Cervical radiculopathy is a clinical condition where one or more cervical nerve become swollen or damaged, resulting in changes in the normal neurological functions.
Neck pain, numbness in the hands, wrists, and arms, alteration in the normal reflexes, numbness, weakness, and sensations of pins and needles may arise due to impingement on the affected nerve.
Pathophysiology In Relation To the Structure of Spinal Column
The vertebral column is made up of 33 bones stacked upon one another, which protect our spinal cord. These bones are held in the right place by a network of muscles, ligaments, and tendons. Spinal nerves arise from the vertebral column and spread to the different areas of the body, including the legs, feet, hands, and arms.
When one of these nerves becomes compressed, it may lead to painful symptoms.
Causes of Cervical Radiculopathy
There may be many causes of cervical radiculopathy, but the most important ones are described below.
- Stenosis of Cervical Foramen (foramina). A foramen is an opening in the bone through which a nerve root enters or exits the canal of the vertebral column. When a foramen becomes narrow or gets smaller, the nerve root is left with less space and becomes impinged.
- Cervical herniated disks. A disc hernia is said to take place when the inner soft jelly-like material of an intervertebral disc comes out of its outer ring called the annulus fibrosis. A herniated or bulging disc irritates and inflames the adjacent nerve roots which result in the form of cervical radiculopathy.
- If any part of the vertebral bone is damaged due to a fracture, the spine becomes unstable and the foramen gets narrower, or it may also lead to spondylolisthesis. These issues may then lead to a pinched nerve that may also become inflamed.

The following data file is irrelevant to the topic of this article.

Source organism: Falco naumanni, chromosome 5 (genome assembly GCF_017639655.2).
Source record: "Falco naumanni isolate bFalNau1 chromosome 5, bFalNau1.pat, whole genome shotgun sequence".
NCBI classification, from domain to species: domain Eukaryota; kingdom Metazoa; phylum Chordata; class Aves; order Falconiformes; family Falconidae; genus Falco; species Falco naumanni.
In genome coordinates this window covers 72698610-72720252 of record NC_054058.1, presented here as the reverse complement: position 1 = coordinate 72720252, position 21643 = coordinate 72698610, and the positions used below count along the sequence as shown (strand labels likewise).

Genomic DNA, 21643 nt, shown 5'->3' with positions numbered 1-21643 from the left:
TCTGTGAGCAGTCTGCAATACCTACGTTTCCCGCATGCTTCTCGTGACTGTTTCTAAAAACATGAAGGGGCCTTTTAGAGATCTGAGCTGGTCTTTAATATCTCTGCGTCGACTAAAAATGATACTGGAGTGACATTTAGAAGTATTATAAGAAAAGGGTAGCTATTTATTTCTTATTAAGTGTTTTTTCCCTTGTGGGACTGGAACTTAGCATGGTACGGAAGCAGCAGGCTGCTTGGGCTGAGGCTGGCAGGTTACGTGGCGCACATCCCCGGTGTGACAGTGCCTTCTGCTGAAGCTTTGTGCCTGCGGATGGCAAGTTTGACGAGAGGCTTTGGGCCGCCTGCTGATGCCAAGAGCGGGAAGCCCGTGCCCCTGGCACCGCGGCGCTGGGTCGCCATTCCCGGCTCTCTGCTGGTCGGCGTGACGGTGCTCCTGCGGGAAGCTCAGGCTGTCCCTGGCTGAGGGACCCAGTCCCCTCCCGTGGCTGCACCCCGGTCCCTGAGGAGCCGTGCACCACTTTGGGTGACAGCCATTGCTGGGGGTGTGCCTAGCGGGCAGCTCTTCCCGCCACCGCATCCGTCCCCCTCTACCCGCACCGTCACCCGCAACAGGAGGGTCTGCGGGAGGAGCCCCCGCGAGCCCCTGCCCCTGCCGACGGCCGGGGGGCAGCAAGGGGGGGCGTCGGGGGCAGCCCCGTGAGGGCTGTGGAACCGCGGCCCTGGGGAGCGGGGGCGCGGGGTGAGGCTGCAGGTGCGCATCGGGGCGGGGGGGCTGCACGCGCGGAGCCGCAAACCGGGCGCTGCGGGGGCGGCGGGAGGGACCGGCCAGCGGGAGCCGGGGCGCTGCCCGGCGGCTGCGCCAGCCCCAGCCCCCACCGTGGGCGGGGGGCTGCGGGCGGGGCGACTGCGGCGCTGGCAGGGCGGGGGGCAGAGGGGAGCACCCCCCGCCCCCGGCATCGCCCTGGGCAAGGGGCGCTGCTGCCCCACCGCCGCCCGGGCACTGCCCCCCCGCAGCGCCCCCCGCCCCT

- Spinal infections specifically and the systemic infections less commonly may result in swelling of the nerve roots which are then damaged.
- When lumps (granulomas) are formed in the cervical region, that will cause cervical radiculopathy due to nerve compression.
- Bone spurs.
Risk Factors for Cervical Radiculopathy
Some factors that may enhance the risk for the development of cervical radiculopathy include:
- Advancing age. This risk is at the peak point in a person of 40 to 50 years of age.
- Strenuous activities that exert high levels of stress on the cervical spine, such as heavy weight lifting practice or wrestling.
- Repetitive neck vibrations or motions
- Diabetes causes the alteration of blood flow to the nerves and thus the risk of nerve impinging is increased.
There are also some other risk factors which enhance the risk for one to suffer from nerve impinging. These include heavy smoking , being overweight, poor body posture, poor lifting techniques, repeated motions and a family history of degenerative bone diseases.
Cervical Radiculopathy Symptoms
The symptoms of the persons suffering from cervical radiculopathy tend to include:
- Pain in the arm, wrist, shoulders, neck and upper back region.
- Weakness in all these areas.
- Numbness in the arms and hands
- Tingling sensations.
- Sensations of pins and needles.
The doctor diagnoses this condition after asking for a thorough medical history of the patient, followed by a general physical examination. If necessary, he/she can order relevant investigations for the confirmation of diagnosis.
These include radiological investigations, i.e. X-Ray, CT scan and MRI and some other investigations that include electromyography which is an electrical impulse testing. It is done to test the function of nerves.
Commonly, radiculopathy can be treated through nonsurgical treatment. Your doctor may start with a conservative treatment at first and prescribe some medications depending upon the severity of the condition.
Oral medications or steroid injections are also prescribed to reduce swelling. If pain is very severe, narcotic painkillers are given.
Additionally, the patient is advised to wear a soft cervical collar to support the neck. Physical therapy also has good results in this regard. You can also apply hot or cold fomentations to reduce pain and swelling (including that of the soft tissues).
Prevention from Radiculopathy
You can avoid nerve compression and inflammation by adopting certain strategies which are described as following:
- By adopting good posture even during driving or sitting in front of the TV
- By adopting good lifting techniques
- Performing regular and adequate physical activity including aerobics and weight-bearing exercises
- Maintaining your weight within the normal limits of BMI.
- Taking frequent short breaks during periods of continuous sitting
- By doing frequent stretching practice